Disparity and Ethnicity in Brazil

By Yusuke Namiki, MAIDP 2020, Japanese Ministry of HLW official

On December 14, I landed on the South American continent for the first time in my life to begin the LAM Brazil trip. Brazil was a country that I had been interested in, but hadn’t visited because of the geographic distance that separates it from Japan, my home country. I appreciate this opportunity organized by LAM.

Brazil has a strong relationship with Japan. It took in many Japanese immigrants in the 20th century, and has the largest Japanese community outside of Japan in the world. Moreover, from the perspective of an international development student, Brazil is academically interesting. It has a great potential as an emerging nation, while it has typical development issues of inequality and poverty. During my trip, I visited Rio de Janeiro, Manaus and São Paulo, and this gave me unique experiences, which motivate me to work in international development field. I would like to share how disparities and ethnic diversity in Brazil looks like from my eyes and experiences.

I have traveled to more than 10 poorer countries, but the disparities I saw in Brazil were very different from what I had seen in other countries. What I was most concerned was the number of iron gates in cities. No matter where I walked in Brazil, iron gates caught my eyes. Many buildings, such as apartments, hotels, and restaurants, set iron bars in front of their entrances. This may be a solution to prevent crime, but it gives viewers a strong negative impact, a sense of disassociation in society. In São Paulo, I visited my friend’s apartment. In order to enter the building, I had to go through an iron gate and strict security checks. Her building is beautiful with a great view, and her family and friends are very classy and kind. I had a good time, but also had mixed feelings. The people I met during this trip said, “one of the reasons of disparity in Brazil is tax system. People in upper class don’t pay much, and no one tries to tackle the issue.” Instead of this social system, wealthy people in Brazil have to live in a cage. By contrast, people in Japan don’t need to live in a cage, because of a good police system supported by higher taxes and fairer society. We can plant trees or flowers in front of our building to make viewers happier. These experiences gave me an opportunity to think about what kinds of approach I want to take for international development, and what kind of challenges may come up in the future.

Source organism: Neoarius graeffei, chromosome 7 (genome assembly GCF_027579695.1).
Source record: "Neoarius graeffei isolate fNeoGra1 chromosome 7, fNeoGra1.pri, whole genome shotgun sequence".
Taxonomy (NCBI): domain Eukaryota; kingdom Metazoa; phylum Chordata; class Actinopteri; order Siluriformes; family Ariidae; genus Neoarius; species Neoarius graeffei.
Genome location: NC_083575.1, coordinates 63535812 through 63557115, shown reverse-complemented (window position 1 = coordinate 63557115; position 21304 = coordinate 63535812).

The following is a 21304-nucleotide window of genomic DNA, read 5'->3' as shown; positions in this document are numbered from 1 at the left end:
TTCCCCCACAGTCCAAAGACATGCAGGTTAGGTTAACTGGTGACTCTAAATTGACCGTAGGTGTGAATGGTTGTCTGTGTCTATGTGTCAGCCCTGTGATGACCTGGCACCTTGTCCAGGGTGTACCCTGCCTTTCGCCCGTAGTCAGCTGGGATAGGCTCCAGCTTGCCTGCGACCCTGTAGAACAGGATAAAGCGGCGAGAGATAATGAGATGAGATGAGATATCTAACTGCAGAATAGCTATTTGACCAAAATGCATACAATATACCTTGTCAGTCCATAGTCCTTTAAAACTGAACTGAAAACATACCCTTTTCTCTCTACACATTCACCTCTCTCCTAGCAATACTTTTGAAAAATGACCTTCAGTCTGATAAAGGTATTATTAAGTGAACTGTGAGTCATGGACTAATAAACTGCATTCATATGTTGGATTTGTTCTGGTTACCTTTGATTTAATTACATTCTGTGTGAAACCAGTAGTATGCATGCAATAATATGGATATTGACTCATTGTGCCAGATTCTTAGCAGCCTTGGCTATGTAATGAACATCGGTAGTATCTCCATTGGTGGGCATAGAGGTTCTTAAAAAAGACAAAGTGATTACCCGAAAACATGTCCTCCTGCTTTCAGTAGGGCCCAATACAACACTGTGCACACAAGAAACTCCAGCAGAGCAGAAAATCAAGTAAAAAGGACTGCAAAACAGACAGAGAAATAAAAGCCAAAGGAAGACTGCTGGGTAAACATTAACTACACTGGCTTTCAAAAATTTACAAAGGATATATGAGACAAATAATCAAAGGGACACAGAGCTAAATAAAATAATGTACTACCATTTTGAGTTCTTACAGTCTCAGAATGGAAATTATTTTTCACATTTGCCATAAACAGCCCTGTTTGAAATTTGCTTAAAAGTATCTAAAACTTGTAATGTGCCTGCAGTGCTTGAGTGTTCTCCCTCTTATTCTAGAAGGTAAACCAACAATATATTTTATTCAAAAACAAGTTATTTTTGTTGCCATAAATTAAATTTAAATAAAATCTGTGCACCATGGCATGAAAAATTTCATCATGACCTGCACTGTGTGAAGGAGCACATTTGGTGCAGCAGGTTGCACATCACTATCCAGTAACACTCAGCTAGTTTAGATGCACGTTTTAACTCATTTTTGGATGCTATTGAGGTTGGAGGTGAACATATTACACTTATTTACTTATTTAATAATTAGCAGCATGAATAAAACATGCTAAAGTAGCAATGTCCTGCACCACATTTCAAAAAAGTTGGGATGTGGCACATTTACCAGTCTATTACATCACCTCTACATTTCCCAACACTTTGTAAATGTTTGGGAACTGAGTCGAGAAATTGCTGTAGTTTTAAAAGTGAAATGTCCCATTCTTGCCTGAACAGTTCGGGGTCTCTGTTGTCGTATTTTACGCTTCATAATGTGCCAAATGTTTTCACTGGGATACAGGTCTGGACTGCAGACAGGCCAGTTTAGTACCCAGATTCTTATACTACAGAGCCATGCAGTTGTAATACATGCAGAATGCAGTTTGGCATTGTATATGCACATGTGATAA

These disparities were a negative aspect of Brazil, but I also found positive elements such as its uniqueness and integration of diverse ethnicities. In São Paulo, there are many immigrants from many countries, such as Portugal, Japan, Italy and Spain. People lively talk to their friends about their immigrant ancestors, and the fusion of cultures. I’m not sure this comes from their ethnical characteristics or relationship with immigrants in the past, but this gave me an impression that Brazilians are more open-minded to different ethnicities. However, this is reflected in discrimination issues. Some people said skin color or ethnicity have been indirect discriminatory factors in Brazil, while they were direct factors of discrimination in the United States. They explained that in Brazil ethnicity correlates with wealth, and people who don’t have wealth are discriminated against. This may show international development can be a direct tool to create an integrated society in Brazil.

These experiences and points of view are based on interactions with local people I met. If I met different people, I would have different impression about Brazil, but I’m sure that Brazil is very unique and interesting country.

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